Nation, State, and Nation-States

The following are definitions of key political terms. These are meant for very basic understanding.


State, Sovereignty, Country, Nation, National Identity, Nation-State

A State is a political unit that has sovereignty over an area of territory and the people within it.

Sovereignty is the legitimate and ultimate authority over a polity (i.e., a political unit). For example, India has 29 states and is sovereign over all these 29 states. There is no other higher political authority over the geographic region that is controlled by India. The 29 Indian states are political subdivisions. These 29 states do not have independent sovereignty like the Indian State. It is convention to capitalise the term ‘State’ when referring to State in terms of a sovereign political unit, and not to capitalise the term ‘state’ when referring to a political subdivision of a State, such as ‘the state of Manipur’ versus ‘the State of France.’

We often hear the term country as well. A country is simply another word for State. India can be referred to as either a ‘country’ or a ‘State.’ People use the terms interchangeably. However, in Political Science, and especially in the area of international relations, the term ‘State’ is used as it is more precise and less ambiguous, as ‘country’ can refer to other things, such as a rural environment.

Another important term in political science is ‘nation.’ A nation is a large group of people with strong bonds of identity – an “imagined community,” a tribe on a grand scale. The nation may have a claim to statehood or self-rule, but it does not necessarily enjoy a State of its own. In other words, not all nations have States.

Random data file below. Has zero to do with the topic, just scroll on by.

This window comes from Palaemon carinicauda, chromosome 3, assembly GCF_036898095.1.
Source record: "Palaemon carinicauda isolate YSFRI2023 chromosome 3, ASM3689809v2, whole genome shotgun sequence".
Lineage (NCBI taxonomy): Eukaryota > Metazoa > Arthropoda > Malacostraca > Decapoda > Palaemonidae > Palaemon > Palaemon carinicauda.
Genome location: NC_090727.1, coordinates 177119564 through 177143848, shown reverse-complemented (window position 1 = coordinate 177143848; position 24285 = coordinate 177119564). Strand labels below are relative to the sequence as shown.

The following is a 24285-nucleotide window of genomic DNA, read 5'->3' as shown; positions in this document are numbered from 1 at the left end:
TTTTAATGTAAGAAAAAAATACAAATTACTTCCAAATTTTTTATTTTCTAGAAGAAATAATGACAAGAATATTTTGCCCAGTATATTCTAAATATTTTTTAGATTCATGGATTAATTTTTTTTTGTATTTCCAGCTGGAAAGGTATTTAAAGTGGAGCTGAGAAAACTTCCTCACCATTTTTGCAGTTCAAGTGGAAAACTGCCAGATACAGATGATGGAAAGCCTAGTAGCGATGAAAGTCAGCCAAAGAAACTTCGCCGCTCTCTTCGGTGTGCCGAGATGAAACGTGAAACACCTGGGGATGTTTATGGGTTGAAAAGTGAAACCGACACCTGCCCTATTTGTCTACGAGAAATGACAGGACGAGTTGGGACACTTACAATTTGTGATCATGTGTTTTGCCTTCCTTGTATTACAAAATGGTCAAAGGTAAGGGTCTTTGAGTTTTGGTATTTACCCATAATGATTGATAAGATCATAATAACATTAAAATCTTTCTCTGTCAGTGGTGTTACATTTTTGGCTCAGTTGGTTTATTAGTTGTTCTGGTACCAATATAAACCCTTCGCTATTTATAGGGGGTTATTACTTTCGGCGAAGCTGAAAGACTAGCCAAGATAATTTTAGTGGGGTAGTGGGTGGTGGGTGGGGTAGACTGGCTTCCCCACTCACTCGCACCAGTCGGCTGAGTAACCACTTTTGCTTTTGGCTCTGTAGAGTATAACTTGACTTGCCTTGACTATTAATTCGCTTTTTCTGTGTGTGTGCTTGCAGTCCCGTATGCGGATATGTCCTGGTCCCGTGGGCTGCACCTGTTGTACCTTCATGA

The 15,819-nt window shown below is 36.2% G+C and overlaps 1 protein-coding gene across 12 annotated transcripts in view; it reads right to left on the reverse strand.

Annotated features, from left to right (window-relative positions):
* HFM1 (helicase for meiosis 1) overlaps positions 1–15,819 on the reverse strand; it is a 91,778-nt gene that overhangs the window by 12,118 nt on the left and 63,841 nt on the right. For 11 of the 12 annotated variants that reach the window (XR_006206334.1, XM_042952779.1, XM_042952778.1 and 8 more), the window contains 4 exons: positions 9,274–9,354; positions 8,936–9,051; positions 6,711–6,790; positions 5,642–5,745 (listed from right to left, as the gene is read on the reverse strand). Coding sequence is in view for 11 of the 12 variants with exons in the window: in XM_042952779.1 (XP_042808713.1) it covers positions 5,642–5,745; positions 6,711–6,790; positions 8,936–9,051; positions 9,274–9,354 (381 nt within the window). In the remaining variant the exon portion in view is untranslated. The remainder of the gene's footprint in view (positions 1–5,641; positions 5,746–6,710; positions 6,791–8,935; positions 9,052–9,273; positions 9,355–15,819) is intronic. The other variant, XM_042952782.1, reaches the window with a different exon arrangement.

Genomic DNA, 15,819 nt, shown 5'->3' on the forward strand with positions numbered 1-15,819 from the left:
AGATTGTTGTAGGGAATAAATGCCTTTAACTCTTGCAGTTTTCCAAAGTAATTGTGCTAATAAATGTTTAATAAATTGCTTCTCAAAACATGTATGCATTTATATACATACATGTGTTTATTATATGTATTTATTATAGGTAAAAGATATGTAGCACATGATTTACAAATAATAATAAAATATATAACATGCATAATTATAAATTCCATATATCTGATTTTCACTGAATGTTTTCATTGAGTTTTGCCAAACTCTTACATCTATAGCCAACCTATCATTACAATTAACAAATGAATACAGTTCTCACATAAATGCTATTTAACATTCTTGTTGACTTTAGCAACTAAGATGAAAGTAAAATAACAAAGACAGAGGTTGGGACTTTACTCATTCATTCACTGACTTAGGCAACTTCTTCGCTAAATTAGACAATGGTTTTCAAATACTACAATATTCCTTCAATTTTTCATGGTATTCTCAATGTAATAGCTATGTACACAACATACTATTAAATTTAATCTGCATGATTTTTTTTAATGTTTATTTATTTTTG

National identity is typically based on shared culture, religion, history, language or ethnicity, though disputes arise as to who is truly a member of the national community or even whether the “nation” exists at all (do you have to speak French to be Québécois? are Wales and Tibet nations?).

[Nations seem so compelling, so “real,” and so much a part of the political and cultural landscape, that people think they have lasted forever. In reality, they come into being and dissolve with changing historical circumstances – sometimes over a relatively short period of time, like Czechoslovakia and Yugoslavia. Why, then, does national identity give rise to such extremely strong feelings? And why would so many be ready to “die for the nation” in time of war? Because of migration, most modern states include within their borders diverse communities that challenge the idea of national homogeneity and give rise to the community of citizenship, rather than membership in the nation. In the age of global transportation and communication, new identities arise to challenge the “nation,” but the pull of nationalism remains a powerful force to be reckoned with – and a glue that binds states together and helps many people (for better and for worse) make sense out of a confusing reality.]